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    $\begingroup$ @voretaq7 That made me think. I don't know if it's fitted in all airbus aircraft, but some certainly have it (avherald.com/h?article=41951d02/0002&opt=0) and some crews report about not hearing it: avherald.com/h?article=43ab3354 $\endgroup$ – orique Oct 16 '14 at 17:51
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    $\begingroup$ Thanks for the suggestions, I've edited to add those two points. I found plenty of information on various fora, but no reliable source, so the 1997 report is as good as I can do for the DUAL INPUT reference. On the split rudder, I see references to 50 lbs causing the split - but nothing I'm comfortable quoting. $\endgroup$ – NathanG Oct 18 '14 at 4:08
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    $\begingroup$ Averaging the inputs seems like a typical software engineer's solution. It sounds like it would have perverse consequences -- if one pilot is commanding, say, full nose-up and the other is giving a slight nose-up command, then if the latter lets go of his stick the nose will go up faster. $\endgroup$ – Henning Makholm Oct 18 '14 at 14:18
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    $\begingroup$ @HenningMakholm I'm a software engineer and I never would have considered such a solution. It sounds like the solution of someone who knows nothing whatsoever about aviation, which is puzzling for one of the world's largest aircraft manufacturers. As far as AF447 is concerned, this was more than a small factor in that crash. It seems unlikely that the crash would have happened at all had the inputs not been averaged. Of course, the primary issues were major pilot error and lack of CRM. $\endgroup$ – reirab Jan 2 '15 at 14:46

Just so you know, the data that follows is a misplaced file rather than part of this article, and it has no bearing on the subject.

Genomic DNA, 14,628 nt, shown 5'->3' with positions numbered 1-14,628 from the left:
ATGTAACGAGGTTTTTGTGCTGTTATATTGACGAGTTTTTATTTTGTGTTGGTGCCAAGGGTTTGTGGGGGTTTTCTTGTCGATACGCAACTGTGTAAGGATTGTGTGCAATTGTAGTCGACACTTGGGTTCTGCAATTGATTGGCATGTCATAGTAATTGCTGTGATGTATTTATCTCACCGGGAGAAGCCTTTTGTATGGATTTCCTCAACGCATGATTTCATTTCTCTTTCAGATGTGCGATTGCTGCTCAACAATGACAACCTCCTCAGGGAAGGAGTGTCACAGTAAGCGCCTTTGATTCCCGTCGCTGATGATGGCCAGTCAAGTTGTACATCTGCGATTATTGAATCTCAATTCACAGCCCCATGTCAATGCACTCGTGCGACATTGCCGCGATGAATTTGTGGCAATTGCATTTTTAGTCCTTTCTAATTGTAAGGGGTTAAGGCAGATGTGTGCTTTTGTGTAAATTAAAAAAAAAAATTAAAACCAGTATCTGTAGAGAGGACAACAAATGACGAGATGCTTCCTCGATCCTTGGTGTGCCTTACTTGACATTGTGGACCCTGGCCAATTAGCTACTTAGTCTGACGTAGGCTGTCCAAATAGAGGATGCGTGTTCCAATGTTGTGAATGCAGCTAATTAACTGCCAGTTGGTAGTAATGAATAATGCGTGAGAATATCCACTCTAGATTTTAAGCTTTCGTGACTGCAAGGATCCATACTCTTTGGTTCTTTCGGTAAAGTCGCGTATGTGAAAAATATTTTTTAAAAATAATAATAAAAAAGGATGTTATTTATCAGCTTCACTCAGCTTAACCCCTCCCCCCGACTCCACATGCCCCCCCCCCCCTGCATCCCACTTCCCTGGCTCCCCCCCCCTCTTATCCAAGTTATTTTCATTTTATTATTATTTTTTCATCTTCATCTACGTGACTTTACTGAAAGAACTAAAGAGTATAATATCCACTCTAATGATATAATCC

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In the case of 727-100 and 747-100 and -200 aircraft, if both pilots were exerting opposite forces on the control column, the stronger pilot would win. In these aircraft the control columns are linked by heavy duty cables or rods. I don't believe it would be possible for human strength to break them.

The cabling feeds into hydraulic valves, which use hydraulic pressure to move the control surfaces. However, the 727-100 has manual reversion, which enables the pilots to move the control surfaces by the cabling alone should all hydraulic pressure be lost. We used to practice this in the simulator. When flaring for the landing both pilots would work together to move the elevator.